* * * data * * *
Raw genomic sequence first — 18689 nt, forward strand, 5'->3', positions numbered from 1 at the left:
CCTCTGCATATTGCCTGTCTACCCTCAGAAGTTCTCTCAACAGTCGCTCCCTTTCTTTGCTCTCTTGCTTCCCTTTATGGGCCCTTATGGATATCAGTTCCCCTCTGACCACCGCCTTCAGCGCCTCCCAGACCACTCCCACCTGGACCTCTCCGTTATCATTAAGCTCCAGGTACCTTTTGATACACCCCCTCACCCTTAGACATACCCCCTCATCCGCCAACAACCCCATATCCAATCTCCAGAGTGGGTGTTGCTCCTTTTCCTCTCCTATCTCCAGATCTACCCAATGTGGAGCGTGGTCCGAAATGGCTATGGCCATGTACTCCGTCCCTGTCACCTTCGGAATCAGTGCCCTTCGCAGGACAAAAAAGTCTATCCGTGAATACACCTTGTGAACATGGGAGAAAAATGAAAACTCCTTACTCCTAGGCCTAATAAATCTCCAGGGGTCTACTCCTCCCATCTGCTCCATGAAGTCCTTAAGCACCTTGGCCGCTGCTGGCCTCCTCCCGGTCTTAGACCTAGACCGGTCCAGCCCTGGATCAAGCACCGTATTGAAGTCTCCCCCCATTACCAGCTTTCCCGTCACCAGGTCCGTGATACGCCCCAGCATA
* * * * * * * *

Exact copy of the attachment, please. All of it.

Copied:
Raw genomic sequence first — 18689 nt, forward strand, 5'->3', positions numbered from 1 at the left:
CCTCTGCATATTGCCTGTCTACCCTCAGAAGTTCTCTCAACAGTCGCTCCCTTTCTTTGCTCTCTTGCTTCCCTTTATGGGCCCTTATGGATATCAGTTCCCCTCTGACCACCGCCTTCAGCGCCTCCCAGACCACTCCCACCTGGACCTCTCCGTTATCATTAAGCTCCAGGTACCTTTTGATACACCCCCTCACCCTTAGACATACCCCCTCATCCGCCAACAACCCCATATCCAATCTCCAGAGTGGGTGTTGCTCCTTTTCCTCTCCTATCTCCAGATCTACCCAATGTGGAGCGTGGTCCGAAATGGCTATGGCCATGTACTCCGTCCCTGTCACCTTCGGAATCAGTGCCCTTCGCAGGACAAAAAAGTCTATCCGTGAATACACCTTGTGAACATGGGAGAAAAATGAAAACTCCTTACTCCTAGGCCTAATAAATCTCCAGGGGTCTACTCCTCCCATCTGCTCCATGAAGTCCTTAAGCACCTTGGCCGCTGCTGGCCTCCTCCCGGTCTTAGACCTAGACCGGTCCAGCCCTGGATCAAGCACCGTATTGAAGTCTCCCCCCATTACCAGCTTTCCCGTCACCAGGTCCGTGATACGCCCCAGCATA